Various legal strategies are being used by the 19 defendants in the Georgia case
AYESHA RASCOE, HOST:
In the Georgia racketeering case centering on attempts to overturn that state's 2020 presidential election results, 19 defendants means 19 different legal strategies. The last few days have seen major developments in two Atlanta courtrooms, with some defendants looking for speedy trials, while others are seeking to move their case to federal court. Helping us to make sense of it all is Georgia Public Broadcasting's Stephen Fowler, who's been covering the case. Good morning, Stephen.
STEPHEN FOWLER, BYLINE: Hey there.
RASCOE: So we just saw the release of a special grand jury's recommendations of criminal charges stemming from the 2020 election. And I would imagine there are some interesting tidbits in there.
FOWLER: Absolutely. After the 2020 election and Trump's push to overturn it, the Fulton County district attorney, Fani Willis, asked for a special purpose grand jury. The special purpose included subpoenaing documents, hearing from nearly 80 witnesses and making recommendations of who should be charged. But this group that met for eight months couldn't actually indict anyone themselves. So earlier this year, we saw only part of this report released because the judge had due process concerns for people being named without charges being filed. Now we see why. The special purpose grand jury recommended the district attorney explore indictments against 39 people, which, as you'll notice, is twice as many that were actually charged.
RASCOE: But some of the people mentioned in the report include current South Carolina Senator Lindsey Graham and both of Georgia's former senators, David Perdue and Kelly Loeffler. Do we know why they weren't charged as a part of this case?
FOWLER: Well, Ayesha, Graham called Georgia's secretary of state asking about absentee ballots and potentially tossing some out. And Perdue and Loeffler made plenty of false claims about Georgia's election, but it's not clear they did anything illegal. Others named in the report but not charged took immunity deals, like many of Georgia's so-called alternate Republican electors. The bottom line is it's up to the district attorney to determine who to charge, considering all of these factors, including how it fits into this overall racketeering narrative and what they felt is most likely to actually lead to a conviction.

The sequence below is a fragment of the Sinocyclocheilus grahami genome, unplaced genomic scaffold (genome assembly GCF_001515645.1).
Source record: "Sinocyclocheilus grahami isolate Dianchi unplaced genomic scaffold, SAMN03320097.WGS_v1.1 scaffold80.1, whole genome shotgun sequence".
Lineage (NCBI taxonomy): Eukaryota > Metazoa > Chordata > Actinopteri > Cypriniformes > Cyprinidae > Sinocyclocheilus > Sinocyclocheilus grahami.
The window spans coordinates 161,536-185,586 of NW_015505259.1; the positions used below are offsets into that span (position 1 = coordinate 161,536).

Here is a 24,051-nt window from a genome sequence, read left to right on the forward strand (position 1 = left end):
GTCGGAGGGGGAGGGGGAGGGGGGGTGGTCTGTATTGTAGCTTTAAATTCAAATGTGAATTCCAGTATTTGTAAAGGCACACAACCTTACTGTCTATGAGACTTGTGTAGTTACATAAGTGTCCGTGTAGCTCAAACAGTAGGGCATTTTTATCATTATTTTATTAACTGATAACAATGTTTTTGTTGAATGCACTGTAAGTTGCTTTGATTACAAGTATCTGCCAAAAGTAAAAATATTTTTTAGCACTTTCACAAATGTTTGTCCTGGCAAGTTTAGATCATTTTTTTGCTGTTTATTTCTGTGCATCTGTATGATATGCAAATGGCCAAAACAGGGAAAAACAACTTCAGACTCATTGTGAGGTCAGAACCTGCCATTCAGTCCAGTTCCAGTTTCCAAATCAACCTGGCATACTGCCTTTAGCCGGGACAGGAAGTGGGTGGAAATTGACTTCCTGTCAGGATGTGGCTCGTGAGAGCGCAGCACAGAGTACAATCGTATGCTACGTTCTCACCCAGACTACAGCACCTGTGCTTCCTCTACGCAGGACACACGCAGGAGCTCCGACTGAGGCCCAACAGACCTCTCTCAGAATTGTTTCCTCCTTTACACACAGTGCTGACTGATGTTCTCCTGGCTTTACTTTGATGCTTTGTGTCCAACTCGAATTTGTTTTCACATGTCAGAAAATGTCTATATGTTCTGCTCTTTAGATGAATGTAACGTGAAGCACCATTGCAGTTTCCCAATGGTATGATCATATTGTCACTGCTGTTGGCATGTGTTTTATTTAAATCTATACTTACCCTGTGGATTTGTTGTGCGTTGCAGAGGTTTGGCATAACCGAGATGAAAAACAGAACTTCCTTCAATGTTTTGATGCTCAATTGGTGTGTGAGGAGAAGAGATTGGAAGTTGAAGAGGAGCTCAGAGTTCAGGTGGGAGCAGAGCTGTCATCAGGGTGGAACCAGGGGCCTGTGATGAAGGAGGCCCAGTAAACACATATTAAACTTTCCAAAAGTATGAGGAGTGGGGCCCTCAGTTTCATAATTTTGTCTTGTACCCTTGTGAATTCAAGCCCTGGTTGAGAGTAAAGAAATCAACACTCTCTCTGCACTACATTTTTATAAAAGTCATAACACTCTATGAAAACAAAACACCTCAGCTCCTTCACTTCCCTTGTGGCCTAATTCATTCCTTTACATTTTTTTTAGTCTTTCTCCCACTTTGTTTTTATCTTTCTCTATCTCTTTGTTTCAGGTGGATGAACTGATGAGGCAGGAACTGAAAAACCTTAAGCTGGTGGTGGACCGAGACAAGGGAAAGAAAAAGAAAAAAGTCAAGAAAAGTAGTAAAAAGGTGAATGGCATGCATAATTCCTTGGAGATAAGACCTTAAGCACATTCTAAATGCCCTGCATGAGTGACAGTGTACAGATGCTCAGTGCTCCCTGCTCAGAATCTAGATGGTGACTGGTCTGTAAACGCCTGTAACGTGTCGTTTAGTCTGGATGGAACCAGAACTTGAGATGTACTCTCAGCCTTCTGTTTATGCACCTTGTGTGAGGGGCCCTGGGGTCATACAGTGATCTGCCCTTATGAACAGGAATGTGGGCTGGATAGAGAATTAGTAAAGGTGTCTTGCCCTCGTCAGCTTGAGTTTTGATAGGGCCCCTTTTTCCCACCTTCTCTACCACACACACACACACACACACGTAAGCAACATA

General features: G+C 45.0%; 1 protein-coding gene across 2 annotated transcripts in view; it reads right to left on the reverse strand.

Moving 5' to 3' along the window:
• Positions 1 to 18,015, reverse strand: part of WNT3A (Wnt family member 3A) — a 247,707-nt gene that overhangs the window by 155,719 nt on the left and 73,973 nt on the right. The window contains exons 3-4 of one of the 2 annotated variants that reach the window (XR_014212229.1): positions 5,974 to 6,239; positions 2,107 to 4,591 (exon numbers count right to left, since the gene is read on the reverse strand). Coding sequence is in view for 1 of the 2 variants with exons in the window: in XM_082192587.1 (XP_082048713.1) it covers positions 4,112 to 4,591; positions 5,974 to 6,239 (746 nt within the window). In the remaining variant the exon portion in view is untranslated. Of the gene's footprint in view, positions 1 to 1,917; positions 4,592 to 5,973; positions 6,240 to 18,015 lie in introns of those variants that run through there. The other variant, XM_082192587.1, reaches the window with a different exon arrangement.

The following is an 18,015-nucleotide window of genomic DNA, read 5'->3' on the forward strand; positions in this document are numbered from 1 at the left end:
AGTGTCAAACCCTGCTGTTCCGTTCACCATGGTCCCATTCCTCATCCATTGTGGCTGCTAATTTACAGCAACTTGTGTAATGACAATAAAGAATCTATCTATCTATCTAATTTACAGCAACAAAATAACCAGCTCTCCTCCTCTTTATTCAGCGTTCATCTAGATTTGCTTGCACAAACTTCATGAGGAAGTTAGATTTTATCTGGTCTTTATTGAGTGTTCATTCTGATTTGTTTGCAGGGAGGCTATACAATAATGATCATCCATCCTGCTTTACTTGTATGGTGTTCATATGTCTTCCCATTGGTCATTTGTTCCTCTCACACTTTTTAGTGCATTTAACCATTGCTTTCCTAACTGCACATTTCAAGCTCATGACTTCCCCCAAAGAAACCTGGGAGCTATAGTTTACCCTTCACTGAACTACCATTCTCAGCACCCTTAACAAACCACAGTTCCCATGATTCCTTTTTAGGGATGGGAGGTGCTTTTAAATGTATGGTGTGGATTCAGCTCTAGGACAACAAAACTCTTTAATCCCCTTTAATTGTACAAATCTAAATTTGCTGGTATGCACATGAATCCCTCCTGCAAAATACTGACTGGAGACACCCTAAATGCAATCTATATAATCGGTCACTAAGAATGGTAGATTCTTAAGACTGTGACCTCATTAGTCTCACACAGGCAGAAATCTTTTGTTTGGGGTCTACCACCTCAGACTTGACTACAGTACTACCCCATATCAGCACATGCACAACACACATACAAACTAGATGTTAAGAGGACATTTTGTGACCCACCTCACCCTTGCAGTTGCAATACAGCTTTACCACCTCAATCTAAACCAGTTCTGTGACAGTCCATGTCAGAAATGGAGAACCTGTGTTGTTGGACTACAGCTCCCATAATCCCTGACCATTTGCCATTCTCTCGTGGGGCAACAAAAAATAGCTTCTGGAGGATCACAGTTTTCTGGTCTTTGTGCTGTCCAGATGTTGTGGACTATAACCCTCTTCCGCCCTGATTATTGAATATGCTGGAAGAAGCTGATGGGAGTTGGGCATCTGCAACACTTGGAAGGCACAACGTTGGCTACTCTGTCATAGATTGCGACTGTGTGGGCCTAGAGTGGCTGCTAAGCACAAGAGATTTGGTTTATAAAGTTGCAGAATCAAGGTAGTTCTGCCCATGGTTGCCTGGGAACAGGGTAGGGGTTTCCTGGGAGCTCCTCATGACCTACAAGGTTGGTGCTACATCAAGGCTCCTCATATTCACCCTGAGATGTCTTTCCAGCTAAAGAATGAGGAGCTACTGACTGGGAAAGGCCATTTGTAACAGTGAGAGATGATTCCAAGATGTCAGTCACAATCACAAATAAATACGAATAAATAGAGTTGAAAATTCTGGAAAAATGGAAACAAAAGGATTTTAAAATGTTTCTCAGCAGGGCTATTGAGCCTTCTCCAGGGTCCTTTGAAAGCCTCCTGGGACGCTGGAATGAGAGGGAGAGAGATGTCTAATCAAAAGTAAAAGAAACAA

RASCOE: What do we need to know now?
FOWLER: Well, amidst a fire hose of filings and a heck of a lot of hearings, two developments stand out. One, the district attorney's office says any trial with any combination of people will take at least four months each, plus jury selection, and require over 150 witnesses. That's because of the nature of Georgia's racketeering act and where the district attorney's office is going to present the entire buffet of evidence to show why these specific courses were illegal. Down the street in federal court, a judge ruled former White House chief of staff Mark Meadows can't have his case tried in federal court because the things he did - like participate in a call with Georgia's secretary of state, Brad Raffensperger, and Donald Trump - they weren't in the scope of his official duties.
RASCOE: What's next?
FOWLER: Short term, Ayesha, we're waiting on the Fulton County judge to set the trial schedule for the rest of the defendants, including this long-shot proposal that all 19 could go to trial in about six weeks. Now, Mark Meadows has appealed his denial, which is going to inform how four other people's attempts to move their case to federal court will play out. It's going to be an uphill battle, given this ruling and especially if Donald Trump tries that method himself later. Now, long term, we've got 19 people, two courtrooms, constant motion, not counting any likely appeals and potential deals. And of course, we've got to consider the interplay with the 2024 presidential election calendar.
RASCOE: That's Georgia Public Broadcasting's Stephen Fowler. Thanks so much for speaking with us today.
FOWLER: Thank you. Transcript provided by NPR, Copyright NPR.
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